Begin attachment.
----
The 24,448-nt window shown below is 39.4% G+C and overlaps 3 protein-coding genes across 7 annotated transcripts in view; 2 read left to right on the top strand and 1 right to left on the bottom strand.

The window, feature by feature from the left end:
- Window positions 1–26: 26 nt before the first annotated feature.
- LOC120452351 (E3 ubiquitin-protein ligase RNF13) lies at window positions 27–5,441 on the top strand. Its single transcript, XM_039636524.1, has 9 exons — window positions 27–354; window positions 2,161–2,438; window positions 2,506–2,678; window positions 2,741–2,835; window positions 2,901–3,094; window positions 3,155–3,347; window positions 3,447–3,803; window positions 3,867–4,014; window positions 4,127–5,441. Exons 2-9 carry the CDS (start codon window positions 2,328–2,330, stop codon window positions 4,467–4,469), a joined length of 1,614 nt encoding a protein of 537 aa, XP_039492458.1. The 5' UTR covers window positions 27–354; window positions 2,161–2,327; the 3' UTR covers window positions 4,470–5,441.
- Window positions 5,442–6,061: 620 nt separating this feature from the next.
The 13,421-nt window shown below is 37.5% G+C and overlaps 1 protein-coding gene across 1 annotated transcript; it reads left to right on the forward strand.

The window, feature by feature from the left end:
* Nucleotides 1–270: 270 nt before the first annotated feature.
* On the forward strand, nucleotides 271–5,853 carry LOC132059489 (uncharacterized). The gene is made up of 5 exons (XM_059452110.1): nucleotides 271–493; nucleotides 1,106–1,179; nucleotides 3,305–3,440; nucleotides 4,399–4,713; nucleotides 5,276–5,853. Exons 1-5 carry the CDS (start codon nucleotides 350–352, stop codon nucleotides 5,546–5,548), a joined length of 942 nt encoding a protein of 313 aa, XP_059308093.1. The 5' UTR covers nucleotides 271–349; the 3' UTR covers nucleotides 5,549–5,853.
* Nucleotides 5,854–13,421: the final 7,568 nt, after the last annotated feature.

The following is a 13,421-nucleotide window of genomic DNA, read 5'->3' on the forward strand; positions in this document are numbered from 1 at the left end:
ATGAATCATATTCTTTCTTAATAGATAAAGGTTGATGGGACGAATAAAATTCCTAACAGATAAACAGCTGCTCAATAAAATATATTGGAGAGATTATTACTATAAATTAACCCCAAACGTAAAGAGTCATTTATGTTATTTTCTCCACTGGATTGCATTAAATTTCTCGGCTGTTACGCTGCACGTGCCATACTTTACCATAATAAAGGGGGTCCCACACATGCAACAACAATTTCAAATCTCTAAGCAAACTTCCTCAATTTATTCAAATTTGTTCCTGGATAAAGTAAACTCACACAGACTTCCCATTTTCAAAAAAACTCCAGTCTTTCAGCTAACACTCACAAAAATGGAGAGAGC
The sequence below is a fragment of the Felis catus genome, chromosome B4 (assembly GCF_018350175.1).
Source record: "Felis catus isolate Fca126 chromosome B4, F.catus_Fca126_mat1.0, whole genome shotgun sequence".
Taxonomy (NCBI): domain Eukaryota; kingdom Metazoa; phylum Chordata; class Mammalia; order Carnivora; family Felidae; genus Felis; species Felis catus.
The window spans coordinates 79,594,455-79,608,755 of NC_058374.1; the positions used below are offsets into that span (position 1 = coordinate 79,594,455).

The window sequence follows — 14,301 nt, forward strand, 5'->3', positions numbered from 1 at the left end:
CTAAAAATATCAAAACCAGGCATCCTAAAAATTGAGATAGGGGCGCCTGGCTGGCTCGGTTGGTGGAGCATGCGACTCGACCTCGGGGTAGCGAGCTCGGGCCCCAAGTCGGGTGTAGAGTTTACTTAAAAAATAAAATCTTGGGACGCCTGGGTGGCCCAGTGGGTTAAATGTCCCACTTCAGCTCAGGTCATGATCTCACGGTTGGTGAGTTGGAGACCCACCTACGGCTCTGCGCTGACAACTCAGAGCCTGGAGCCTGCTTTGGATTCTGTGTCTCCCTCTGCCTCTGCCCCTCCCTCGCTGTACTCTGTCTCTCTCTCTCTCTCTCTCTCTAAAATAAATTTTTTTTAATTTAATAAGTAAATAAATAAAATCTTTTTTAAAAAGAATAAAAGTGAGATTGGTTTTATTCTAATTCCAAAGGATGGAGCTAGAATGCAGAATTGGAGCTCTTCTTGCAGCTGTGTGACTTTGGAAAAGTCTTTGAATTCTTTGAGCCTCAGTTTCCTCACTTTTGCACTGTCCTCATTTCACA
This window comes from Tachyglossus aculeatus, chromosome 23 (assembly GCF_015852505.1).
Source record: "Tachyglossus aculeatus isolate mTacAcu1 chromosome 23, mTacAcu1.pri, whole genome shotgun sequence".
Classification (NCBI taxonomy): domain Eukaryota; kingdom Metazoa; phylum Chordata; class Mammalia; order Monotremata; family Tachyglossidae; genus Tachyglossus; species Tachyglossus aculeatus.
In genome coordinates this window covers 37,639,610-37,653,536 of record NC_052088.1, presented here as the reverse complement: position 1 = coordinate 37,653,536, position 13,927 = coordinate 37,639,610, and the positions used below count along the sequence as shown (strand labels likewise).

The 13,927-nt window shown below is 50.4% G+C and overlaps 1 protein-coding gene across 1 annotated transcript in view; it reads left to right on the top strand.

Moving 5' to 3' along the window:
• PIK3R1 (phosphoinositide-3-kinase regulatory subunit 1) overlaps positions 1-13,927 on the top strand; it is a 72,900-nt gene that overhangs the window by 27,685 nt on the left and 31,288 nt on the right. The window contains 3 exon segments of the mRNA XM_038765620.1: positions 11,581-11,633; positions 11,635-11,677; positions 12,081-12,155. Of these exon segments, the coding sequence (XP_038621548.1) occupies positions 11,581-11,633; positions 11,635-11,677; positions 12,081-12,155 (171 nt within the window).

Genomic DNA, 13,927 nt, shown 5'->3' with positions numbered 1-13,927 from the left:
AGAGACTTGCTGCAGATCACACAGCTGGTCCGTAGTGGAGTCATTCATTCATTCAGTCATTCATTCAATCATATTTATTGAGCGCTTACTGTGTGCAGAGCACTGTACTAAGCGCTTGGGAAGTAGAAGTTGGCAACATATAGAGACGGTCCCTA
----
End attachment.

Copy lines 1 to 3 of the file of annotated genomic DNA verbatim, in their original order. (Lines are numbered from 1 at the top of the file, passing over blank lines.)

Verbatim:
The 24,448-nt window shown below is 39.4% G+C and overlaps 3 protein-coding genes across 7 annotated transcripts in view; 2 read left to right on the top strand and 1 right to left on the bottom strand.

The window, feature by feature from the left end:
- Window positions 1–26: 26 nt before the first annotated feature.